This Isn’t a New Year’s Resolution Post
You probably haven’t met anyone who’s resolved to consume more cheese or processed meat in 2018. But as we all know, the odds are stacked against consumers who seek to make significant changes in their diets in favor of healthy, humane, and sustainable choices. 

                                                                   It's that time of the year again...
There are some incredibly useful tools to help people who embark on a diet-improving endeavor in 2018 (I tested out a couple here). But ultimately there are other factors at play that explain why I have little faith in New Year’s resolutions and why The Good Food Institute isn’t focused on pushing individual consumers toward dramatic dietary changes every January 1. 

Instead, the GFI team is working to meet people where they are by addressing the factors that actually guide food purchasing decisions.

Here are the three main barriers – and opportunities! – for creating real, mass dietary change: 

1) Convenience 

Unless you’re a superhuman that grows all of your own vegetables in your biodynamic backyard garden (do you need a roommate, by the way?), you’ve probably found yourself in a situation in recent memory where your food choices have been determined by what you can quickly grab on your way to work, not by what’s optimal. 

The fact is that accessibility, store design, product placement, and marketing all play a significant role in determining our food purchasing decisions, even if we start with the best of intentions. 

Impulse purchases in the checkout lane are a classic example of this. In fact, a recent survey showed that candy, energy bars, chips, and cookies comprise 90% of the food sold in checkout – pitting our desire to stick to resolutions against our biological drive to consume all the fat, sugar, and salt within arm’s reach. 

                        The checkout aisle: Where New Year’s Resolutions go to die

Willpower is simply not the only factor at play. That’s why we’re taking a different approach: The team at The Good Food Institute is working tirelessly to increase access to healthy, humane, and sustainable foods so that it becomes just as easy to come by as junk food. 

While more and more grocery stores do stock plant-based meat, milk, and cheese on their shelves, these products are often segregated into dark corners of the store with little to no promotion and can be difficult to find if you don’t already know where to look. And they certainly are never positioned in a way that would inspire an impulse purchase! 

GFI’s policy team and Corporate Engagement Departments are working to address this problem on multiple fronts, ensuring a level legal playing field for plant-based foods alongside their animal-based counterparts and improving distribution, placement, and marketing of good food. 

By placing the plant-based Beyond Burger in the meat counter, meat-loving customers are encouraged to try a new alternative

2) Price 

Maybe that person with the biodynamic garden also has stacks of cash lying around, but for the rest of us, we’re too often faced with the unpleasant choice between ordering the $1 slice of pizza or dropping $12 on a bland salad.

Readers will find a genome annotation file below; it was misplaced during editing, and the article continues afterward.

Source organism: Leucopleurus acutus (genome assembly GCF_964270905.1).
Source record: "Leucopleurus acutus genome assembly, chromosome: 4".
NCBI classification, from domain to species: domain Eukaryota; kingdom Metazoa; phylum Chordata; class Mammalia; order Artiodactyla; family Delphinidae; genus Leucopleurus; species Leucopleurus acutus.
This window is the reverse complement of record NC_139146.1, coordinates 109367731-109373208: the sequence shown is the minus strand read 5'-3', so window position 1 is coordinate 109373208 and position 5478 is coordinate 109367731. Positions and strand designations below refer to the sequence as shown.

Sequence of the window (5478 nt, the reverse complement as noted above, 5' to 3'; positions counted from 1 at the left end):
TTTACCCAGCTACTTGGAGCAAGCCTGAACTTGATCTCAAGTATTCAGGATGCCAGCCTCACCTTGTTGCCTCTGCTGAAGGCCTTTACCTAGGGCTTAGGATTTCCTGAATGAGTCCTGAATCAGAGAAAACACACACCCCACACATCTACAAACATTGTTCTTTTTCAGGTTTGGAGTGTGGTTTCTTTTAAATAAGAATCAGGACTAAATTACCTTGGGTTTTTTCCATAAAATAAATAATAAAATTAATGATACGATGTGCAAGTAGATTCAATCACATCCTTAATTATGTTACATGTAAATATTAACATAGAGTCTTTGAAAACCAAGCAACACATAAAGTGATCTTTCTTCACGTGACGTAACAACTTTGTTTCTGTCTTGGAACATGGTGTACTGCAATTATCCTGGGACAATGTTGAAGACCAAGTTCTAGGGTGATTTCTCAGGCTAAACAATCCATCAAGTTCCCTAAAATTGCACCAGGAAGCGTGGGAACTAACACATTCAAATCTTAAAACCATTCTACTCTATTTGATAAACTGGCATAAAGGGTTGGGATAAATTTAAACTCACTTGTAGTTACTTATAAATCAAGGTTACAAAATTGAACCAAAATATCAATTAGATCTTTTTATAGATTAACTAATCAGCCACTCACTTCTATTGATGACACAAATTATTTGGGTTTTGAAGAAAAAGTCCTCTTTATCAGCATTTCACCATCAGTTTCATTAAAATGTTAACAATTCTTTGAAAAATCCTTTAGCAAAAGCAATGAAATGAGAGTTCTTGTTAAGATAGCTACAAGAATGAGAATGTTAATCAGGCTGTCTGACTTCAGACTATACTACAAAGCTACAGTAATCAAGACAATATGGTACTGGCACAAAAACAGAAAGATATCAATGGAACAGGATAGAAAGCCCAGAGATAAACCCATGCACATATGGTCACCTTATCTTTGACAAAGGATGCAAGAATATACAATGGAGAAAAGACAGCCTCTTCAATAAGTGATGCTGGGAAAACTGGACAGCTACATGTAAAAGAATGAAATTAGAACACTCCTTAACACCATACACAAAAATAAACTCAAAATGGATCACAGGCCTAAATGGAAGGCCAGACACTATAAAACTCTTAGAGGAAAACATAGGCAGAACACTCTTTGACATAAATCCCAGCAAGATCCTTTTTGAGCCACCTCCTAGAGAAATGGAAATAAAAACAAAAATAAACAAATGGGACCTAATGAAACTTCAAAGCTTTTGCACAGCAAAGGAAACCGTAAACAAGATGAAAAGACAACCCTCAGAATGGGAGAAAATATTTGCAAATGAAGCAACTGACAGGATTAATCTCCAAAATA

By supporting technological innovations in production and working to increase distribution of and investments in plant-based meat, dairy, and eggs, GFI is hacking the price problem and removing this barrier to keeping your resolutions. 

Simply put, we want everyone to be able to buy a burger made from plant-based meat that has more fiber and vitamins with less fat and no cholesterol for the same price If not cheaper than a greasy beef burger. 

Of course, this only works if the last of the three factors falls into place, bringing us to: 

3) Taste 

Let’s go back to that pizza vs. salad comparison, and just for the fun of it, let’s assume the price is the same. 

What sounds more enticing: a pile of wilting Romaine or a decadent slice of melty goodness? For me (and if research is correct, for most people), taste is where my resolve as a conscious eater is really tested. I might be tempted by cheap, convenient food, but only if I think it’s also going to be delicious! 

Beans have been cheap and broadly available since the dawn of modern agriculture, but we haven’t yet seen a broad shift in fast food menus from fried chicken to pinto plates. What if instead of replacing our decadent favorites with flavorless substitutes, we could replace our favorite and most familiar foods with dishes that tasted the same but didn’t have the negative impacts on our health and the health of the planet? 

Beans are cheap and nutritious, but they aren't competing well against many people's taste preference for meat
By investigating new protein sources and supporting research and development to create clean meat (real animal meat, sans slaughter), GFI is making this world possible. 

Once people have an option that allows them to eat in alignment with their taste preferences, their budget, AND their values, we have no doubt consumers will make the switch. So while I continue to be pessimistic about New Year’s resolutions, I will make a resolution to you, loyal readers: 

I resolve to work as hard as I can to make eating good food the default choice and not the difficult choice, and to create a food supply that makes it easy for all of us to meet our dietary goals. 

Thanks for joining us on the journey. 

To learn more about GFI's work, check out what we do. And to support our efforts, consider including GFI in your charitable giving

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